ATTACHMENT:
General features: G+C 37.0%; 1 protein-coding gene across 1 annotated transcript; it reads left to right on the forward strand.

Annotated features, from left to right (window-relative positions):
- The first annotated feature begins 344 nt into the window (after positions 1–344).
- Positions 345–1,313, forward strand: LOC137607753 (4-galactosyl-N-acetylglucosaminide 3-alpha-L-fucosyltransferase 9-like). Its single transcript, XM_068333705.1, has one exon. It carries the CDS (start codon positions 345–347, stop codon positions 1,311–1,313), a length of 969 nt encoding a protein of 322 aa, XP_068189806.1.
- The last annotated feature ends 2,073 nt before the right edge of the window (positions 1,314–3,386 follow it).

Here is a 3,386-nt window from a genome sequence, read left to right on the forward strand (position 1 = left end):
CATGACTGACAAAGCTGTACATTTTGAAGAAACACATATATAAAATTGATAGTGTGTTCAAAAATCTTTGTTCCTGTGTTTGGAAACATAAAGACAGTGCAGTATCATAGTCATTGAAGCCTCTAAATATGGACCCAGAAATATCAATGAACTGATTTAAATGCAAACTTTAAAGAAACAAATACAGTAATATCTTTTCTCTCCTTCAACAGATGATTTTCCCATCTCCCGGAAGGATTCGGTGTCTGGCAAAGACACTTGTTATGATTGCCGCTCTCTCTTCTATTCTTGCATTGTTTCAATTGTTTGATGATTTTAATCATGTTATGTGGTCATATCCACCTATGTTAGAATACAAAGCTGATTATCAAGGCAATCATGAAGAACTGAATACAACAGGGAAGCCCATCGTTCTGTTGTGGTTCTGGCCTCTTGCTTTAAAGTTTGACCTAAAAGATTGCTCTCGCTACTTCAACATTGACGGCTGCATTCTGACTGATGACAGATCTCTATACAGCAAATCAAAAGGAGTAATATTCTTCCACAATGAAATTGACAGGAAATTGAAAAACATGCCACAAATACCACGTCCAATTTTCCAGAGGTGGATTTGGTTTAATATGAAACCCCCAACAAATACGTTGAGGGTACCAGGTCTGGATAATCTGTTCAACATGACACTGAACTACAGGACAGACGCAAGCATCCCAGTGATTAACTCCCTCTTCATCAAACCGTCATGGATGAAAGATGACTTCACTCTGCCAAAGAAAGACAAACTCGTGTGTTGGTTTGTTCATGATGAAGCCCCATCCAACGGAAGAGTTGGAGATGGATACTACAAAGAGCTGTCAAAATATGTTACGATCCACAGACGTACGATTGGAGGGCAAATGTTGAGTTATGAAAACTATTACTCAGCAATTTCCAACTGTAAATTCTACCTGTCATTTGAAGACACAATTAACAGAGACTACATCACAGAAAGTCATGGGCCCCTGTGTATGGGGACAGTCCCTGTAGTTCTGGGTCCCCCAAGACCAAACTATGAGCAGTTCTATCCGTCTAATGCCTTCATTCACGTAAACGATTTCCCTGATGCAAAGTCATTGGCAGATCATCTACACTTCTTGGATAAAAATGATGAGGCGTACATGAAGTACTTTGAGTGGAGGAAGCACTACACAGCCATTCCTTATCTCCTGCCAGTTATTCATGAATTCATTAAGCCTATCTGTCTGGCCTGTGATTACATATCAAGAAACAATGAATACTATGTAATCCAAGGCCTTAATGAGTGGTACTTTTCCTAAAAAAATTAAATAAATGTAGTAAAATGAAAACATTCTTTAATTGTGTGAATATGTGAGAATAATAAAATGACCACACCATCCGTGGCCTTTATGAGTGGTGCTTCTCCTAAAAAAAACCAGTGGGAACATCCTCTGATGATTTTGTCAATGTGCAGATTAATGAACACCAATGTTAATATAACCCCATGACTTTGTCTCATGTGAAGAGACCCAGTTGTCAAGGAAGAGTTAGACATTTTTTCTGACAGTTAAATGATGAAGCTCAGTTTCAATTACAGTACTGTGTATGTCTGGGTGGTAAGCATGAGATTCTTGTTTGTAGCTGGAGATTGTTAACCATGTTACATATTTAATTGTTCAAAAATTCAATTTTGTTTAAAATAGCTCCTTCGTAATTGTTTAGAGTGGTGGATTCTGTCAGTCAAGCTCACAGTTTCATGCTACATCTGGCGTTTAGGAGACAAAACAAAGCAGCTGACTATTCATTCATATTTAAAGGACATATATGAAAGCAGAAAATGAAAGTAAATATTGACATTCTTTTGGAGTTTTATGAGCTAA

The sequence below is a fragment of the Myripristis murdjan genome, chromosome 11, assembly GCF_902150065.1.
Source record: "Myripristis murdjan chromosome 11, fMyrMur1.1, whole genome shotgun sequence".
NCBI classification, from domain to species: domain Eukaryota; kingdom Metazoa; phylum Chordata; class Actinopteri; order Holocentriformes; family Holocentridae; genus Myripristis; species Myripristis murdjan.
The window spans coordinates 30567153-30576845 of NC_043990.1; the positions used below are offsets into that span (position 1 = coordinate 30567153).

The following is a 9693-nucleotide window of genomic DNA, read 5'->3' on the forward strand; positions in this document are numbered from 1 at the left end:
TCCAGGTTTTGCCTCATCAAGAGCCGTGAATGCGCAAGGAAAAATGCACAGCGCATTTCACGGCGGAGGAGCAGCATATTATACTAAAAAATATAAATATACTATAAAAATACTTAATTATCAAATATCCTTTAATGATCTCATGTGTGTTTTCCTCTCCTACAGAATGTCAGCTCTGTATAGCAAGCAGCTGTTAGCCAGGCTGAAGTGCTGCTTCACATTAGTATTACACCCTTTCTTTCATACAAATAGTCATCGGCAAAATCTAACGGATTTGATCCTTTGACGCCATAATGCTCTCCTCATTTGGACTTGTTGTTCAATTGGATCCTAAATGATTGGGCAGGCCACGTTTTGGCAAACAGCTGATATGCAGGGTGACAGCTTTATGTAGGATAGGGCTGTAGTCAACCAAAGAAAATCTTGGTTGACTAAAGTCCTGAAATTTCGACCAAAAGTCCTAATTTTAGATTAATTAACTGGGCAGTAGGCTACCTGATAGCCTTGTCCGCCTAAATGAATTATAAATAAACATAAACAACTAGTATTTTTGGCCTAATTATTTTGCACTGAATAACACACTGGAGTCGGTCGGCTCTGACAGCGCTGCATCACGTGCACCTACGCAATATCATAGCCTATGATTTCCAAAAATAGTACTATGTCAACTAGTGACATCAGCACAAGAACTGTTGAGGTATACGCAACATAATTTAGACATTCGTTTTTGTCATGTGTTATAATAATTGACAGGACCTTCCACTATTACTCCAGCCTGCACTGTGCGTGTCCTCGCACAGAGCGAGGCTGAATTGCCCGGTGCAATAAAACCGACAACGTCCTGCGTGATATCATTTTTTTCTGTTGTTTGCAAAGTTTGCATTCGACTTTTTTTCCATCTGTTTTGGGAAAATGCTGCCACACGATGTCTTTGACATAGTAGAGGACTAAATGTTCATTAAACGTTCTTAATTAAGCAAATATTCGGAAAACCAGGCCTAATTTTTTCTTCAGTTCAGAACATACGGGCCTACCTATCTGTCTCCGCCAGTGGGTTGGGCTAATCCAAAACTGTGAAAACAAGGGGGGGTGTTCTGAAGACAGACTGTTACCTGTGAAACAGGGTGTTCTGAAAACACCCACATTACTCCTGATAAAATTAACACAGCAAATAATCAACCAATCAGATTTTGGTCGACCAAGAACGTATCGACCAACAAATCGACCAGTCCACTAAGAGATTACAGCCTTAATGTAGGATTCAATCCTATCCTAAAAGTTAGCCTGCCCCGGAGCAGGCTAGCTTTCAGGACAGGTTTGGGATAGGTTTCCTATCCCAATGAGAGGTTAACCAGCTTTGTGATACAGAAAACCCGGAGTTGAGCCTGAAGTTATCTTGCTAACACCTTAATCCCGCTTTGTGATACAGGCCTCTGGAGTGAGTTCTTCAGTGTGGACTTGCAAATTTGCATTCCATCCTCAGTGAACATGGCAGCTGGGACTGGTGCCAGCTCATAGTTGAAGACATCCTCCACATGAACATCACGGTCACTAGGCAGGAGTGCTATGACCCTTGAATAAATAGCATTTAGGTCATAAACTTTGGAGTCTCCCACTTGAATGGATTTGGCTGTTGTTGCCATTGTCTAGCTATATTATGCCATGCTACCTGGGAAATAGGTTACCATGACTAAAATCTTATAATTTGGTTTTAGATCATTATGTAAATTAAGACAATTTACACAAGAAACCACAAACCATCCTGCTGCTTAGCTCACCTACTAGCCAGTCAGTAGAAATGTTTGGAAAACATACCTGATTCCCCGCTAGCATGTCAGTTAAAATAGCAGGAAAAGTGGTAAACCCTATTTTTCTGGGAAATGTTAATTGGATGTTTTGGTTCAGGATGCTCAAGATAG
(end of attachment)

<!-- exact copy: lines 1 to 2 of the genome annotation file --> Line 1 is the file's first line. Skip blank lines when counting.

General features: G+C 37.0%; 1 protein-coding gene across 1 annotated transcript; it reads left to right on the forward strand.

Annotated features, from left to right (window-relative positions):